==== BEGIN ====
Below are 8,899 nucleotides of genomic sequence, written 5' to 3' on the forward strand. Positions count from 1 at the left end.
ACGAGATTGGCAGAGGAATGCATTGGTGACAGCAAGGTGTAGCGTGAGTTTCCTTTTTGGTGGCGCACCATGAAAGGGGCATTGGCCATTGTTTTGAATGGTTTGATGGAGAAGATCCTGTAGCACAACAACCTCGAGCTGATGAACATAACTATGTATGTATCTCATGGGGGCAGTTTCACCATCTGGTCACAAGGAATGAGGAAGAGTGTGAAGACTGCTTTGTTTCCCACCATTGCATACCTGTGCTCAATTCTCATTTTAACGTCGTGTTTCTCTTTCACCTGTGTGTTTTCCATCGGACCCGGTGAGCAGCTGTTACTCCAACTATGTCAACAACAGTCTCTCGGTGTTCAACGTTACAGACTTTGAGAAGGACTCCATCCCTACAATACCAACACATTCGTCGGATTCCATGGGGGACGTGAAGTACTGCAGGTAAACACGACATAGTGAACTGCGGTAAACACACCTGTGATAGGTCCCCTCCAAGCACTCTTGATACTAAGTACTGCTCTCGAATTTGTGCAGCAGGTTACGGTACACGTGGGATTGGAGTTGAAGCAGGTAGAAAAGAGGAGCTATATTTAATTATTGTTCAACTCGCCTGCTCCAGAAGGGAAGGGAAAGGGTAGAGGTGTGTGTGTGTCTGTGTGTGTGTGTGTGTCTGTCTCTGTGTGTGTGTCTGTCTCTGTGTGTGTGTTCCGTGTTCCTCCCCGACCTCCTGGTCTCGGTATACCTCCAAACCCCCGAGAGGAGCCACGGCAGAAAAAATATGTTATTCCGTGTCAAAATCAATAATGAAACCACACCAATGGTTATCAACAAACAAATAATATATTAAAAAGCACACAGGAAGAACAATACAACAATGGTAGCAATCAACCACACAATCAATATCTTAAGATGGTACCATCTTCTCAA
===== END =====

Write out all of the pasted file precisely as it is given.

Below are 8,899 nucleotides of genomic sequence, written 5' to 3' on the forward strand. Positions count from 1 at the left end.
ACGAGATTGGCAGAGGAATGCATTGGTGACAGCAAGGTGTAGCGTGAGTTTCCTTTTTGGTGGCGCACCATGAAAGGGGCATTGGCCATTGTTTTGAATGGTTTGATGGAGAAGATCCTGTAGCACAACAACCTCGAGCTGATGAACATAACTATGTATGTATCTCATGGGGGCAGTTTCACCATCTGGTCACAAGGAATGAGGAAGAGTGTGAAGACTGCTTTGTTTCCCACCATTGCATACCTGTGCTCAATTCTCATTTTAACGTCGTGTTTCTCTTTCACCTGTGTGTTTTCCATCGGACCCGGTGAGCAGCTGTTACTCCAACTATGTCAACAACAGTCTCTCGGTGTTCAACGTTACAGACTTTGAGAAGGACTCCATCCCTACAATACCAACACATTCGTCGGATTCCATGGGGGACGTGAAGTACTGCAGGTAAACACGACATAGTGAACTGCGGTAAACACACCTGTGATAGGTCCCCTCCAAGCACTCTTGATACTAAGTACTGCTCTCGAATTTGTGCAGCAGGTTACGGTACACGTGGGATTGGAGTTGAAGCAGGTAGAAAAGAGGAGCTATATTTAATTATTGTTCAACTCGCCTGCTCCAGAAGGGAAGGGAAAGGGTAGAGGTGTGTGTGTGTCTGTGTGTGTGTGTGTGTCTGTCTCTGTGTGTGTGTCTGTCTCTGTGTGTGTGTTCCGTGTTCCTCCCCGACCTCCTGGTCTCGGTATACCTCCAAACCCCCGAGAGGAGCCACGGCAGAAAAAATATGTTATTCCGTGTCAAAATCAATAATGAAACCACACCAATGGTTATCAACAAACAAATAATATATTAAAAAGCACACAGGAAGAACAATACAACAATGGTAGCAATCAACCACACAATCAATATCTTAAGATGGTACCATCTTCTCAA